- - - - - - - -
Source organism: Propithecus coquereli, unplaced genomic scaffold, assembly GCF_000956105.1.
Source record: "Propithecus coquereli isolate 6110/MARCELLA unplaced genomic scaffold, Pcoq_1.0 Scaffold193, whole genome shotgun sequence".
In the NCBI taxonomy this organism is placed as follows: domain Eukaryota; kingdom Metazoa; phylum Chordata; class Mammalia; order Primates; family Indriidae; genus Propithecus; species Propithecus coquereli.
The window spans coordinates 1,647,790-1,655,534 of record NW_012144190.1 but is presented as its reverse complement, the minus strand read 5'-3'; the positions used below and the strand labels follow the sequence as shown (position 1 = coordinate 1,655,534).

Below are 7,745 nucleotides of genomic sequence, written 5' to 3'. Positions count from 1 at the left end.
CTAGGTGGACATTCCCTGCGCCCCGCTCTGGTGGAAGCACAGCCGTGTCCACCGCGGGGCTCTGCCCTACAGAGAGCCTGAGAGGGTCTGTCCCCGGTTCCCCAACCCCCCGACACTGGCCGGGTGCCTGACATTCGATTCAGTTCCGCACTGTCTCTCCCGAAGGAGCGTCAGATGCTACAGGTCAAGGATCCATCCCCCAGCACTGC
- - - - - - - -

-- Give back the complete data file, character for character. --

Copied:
Source organism: Propithecus coquereli, unplaced genomic scaffold, assembly GCF_000956105.1.
Source record: "Propithecus coquereli isolate 6110/MARCELLA unplaced genomic scaffold, Pcoq_1.0 Scaffold193, whole genome shotgun sequence".
In the NCBI taxonomy this organism is placed as follows: domain Eukaryota; kingdom Metazoa; phylum Chordata; class Mammalia; order Primates; family Indriidae; genus Propithecus; species Propithecus coquereli.
The window spans coordinates 1,647,790-1,655,534 of record NW_012144190.1 but is presented as its reverse complement, the minus strand read 5'-3'; the positions used below and the strand labels follow the sequence as shown (position 1 = coordinate 1,655,534).

Below are 7,745 nucleotides of genomic sequence, written 5' to 3'. Positions count from 1 at the left end.
CTAGGTGGACATTCCCTGCGCCCCGCTCTGGTGGAAGCACAGCCGTGTCCACCGCGGGGCTCTGCCCTACAGAGAGCCTGAGAGGGTCTGTCCCCGGTTCCCCAACCCCCCGACACTGGCCGGGTGCCTGACATTCGATTCAGTTCCGCACTGTCTCTCCCGAAGGAGCGTCAGATGCTACAGGTCAAGGATCCATCCCCCAGCACTGC